HEAVY rains or floods were never an issue during typhoons, at least two decades or so ago. Eastern Samareños feared more the strong winds such as those of typhoon Undang in November 1984, that uprooted and stacked coconut trees like matchsticks, than the flooding because rivers then never swelled high to the streets like they do now.
Typhoon Ruby in December 2014 was the unforgettable precedent. Taking cue from the lessons of Super Typhoon Yolanda that drowned thousands in Tacloban due to typhoon surge, some people during Ruby evacuated to places far from shorelines such as the minor seminary in Borongan which is some kilometers away from the bay—only to be caught up by the raging flood waters from the mountains. Since Ruby, people have become wary of heavy downpour and the consequent flooding occasioned by regular tropical storms the likes of the latest Urduja.
Tropical storm Urduja that finally made landfall in San Policarpo, Eastern Samar in the morning of December 16 after four days of heavy rain caused landlides and flooding in most of the river networks of the province. Notably, the most serious was the flash flood in Barangay San Mateo in Borongan City. The whole barangay of about 300 households was submerged to about 13 feet of flood.
It would be hard to conjecture that climate change is the culprit. Disputable though it may seem, but the denudation of the forest cover of some parts of the whole island of Samar maybe traced to large scale logging. In the past 55 years over 60% of the island’s original forest have been lost to logging, mining and slash and burn farming that consequently accelerated soil erosion and sedimentation triggering flash floods and landslides. Here are the big ones: San Juaquin Lumber Corporation that operated in the 60’s and 70’s in the municipalities of Dolores, Maslog, Oras and Can-avid; Pava Logging Corporation in the 70’s, 80’s and 90’s in Borongan, Maydolong and Calbiga; and San Jose Timber Corporation in the 70’s 80’s and 90’s in some parts of Northern Samar.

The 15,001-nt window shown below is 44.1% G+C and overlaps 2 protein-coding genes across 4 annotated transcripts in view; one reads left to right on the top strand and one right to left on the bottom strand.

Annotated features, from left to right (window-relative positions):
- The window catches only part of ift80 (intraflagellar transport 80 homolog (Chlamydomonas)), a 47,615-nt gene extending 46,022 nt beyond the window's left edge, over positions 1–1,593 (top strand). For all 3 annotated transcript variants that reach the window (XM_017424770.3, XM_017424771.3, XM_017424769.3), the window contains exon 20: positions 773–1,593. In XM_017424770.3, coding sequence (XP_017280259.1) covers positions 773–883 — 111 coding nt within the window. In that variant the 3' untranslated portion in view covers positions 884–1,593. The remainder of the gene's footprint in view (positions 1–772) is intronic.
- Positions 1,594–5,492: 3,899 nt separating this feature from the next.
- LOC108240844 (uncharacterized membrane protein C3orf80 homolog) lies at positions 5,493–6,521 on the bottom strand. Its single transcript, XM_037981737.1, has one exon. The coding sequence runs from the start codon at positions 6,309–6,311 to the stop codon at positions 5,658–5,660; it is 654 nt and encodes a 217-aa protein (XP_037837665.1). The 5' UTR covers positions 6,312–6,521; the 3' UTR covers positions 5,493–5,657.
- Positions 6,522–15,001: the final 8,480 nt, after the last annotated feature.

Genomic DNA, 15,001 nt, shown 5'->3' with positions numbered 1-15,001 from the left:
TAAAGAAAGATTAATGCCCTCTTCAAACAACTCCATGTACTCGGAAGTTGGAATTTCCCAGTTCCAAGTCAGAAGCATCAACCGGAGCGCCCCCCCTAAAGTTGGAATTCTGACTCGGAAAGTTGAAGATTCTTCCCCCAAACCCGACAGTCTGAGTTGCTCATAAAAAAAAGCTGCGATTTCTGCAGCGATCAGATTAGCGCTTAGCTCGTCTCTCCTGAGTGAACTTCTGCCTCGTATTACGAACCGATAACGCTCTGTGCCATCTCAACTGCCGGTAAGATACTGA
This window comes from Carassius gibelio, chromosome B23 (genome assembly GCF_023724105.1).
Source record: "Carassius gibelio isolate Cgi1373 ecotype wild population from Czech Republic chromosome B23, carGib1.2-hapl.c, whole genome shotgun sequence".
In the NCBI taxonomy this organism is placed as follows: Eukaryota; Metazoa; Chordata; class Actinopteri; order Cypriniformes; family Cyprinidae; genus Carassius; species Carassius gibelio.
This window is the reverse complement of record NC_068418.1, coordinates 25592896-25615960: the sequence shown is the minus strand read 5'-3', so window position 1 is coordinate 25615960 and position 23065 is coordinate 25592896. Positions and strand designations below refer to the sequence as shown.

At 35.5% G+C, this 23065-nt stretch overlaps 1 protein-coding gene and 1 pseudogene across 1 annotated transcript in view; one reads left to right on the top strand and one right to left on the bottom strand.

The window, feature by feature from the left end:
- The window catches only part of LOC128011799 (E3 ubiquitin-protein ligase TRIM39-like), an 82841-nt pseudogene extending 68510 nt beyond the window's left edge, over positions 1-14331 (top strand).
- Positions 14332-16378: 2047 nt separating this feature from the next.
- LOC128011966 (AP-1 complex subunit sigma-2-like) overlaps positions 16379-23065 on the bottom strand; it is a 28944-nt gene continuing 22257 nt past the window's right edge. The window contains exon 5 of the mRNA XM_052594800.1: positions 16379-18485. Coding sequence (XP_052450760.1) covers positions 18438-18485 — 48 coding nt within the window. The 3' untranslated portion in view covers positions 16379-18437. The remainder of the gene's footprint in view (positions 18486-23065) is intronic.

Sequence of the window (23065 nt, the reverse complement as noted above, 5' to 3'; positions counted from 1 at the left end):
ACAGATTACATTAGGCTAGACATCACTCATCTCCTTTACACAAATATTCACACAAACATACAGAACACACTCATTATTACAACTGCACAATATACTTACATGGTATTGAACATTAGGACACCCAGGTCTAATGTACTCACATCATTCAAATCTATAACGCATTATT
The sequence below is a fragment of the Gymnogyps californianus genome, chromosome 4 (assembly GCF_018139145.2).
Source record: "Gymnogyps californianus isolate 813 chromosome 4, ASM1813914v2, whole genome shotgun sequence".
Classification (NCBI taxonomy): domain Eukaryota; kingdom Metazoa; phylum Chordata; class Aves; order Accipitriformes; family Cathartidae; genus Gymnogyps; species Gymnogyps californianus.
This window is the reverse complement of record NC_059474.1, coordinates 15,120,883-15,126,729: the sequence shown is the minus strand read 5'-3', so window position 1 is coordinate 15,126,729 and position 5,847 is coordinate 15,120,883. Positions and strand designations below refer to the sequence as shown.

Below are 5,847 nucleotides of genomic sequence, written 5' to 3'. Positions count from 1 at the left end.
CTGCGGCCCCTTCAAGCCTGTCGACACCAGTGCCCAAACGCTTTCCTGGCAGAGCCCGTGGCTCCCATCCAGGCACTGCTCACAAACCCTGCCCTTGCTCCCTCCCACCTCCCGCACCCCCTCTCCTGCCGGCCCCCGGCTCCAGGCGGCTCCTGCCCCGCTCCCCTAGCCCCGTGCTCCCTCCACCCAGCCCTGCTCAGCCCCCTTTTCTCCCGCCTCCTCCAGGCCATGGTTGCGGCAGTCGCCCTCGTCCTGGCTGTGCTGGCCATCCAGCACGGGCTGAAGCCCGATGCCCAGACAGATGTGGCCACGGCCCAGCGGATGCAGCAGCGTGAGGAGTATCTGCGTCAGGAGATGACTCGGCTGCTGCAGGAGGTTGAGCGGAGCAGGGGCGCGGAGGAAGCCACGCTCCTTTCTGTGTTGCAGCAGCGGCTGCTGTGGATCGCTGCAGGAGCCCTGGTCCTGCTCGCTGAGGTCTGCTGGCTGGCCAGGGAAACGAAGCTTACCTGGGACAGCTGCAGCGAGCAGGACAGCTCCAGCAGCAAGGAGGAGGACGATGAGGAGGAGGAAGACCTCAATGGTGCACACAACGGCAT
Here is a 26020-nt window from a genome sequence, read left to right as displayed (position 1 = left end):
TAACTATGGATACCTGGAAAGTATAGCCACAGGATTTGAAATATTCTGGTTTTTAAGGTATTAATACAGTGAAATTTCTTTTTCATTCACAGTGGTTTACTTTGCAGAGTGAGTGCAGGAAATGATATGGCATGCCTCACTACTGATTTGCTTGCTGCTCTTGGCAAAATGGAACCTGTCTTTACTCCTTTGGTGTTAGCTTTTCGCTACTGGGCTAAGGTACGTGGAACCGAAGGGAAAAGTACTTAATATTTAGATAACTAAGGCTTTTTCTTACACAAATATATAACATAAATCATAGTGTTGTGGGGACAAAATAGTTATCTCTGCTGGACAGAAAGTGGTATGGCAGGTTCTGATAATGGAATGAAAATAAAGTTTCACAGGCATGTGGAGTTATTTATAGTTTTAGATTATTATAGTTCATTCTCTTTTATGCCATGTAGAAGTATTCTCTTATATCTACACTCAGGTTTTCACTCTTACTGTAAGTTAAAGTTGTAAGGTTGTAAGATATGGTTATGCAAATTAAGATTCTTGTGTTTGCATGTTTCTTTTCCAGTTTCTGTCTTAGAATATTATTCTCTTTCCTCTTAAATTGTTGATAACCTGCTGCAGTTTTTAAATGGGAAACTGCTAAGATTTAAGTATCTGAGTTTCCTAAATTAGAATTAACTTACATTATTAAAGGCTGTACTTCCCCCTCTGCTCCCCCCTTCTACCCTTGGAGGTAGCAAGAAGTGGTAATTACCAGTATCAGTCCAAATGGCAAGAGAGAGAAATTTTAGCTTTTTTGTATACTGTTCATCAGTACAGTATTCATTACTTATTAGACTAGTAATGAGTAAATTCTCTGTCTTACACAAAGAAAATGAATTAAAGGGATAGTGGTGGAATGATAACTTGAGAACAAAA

In 1990, President Corazon Aquino stopped all logging operations. In 1996, President Fidel Ramos proclaimed 347,000 hectares of primary/closed canopy and second growth forests as protected zone in the whole island of Samar. President Gloria Arroyo declared 333,300 hectares in Samar island as protected area known as Samar Island Natural Park (SINP) pursuant to RA No. 7586 or the National Integrated Protected Areas System (NIPAS).
But illegal logging continued be pervasive especially in the remote barangays of Borongan City. Local lumber concessionaires that are reportedly licensed to import lumber from sources outside Samar island are the patrons of illegal loggers. Allegedly, some local officials of the Department of Environment and Natural Resources (DENR) and the police are in cahoots with local lumber concessionaires.
Seemingly, local residents are not much aware of illegal log trading that happens mostly under cover of the night. But if illegal logging in Eastern Samar is not stayed, flooding is going to get worse in the next volley of typhoons.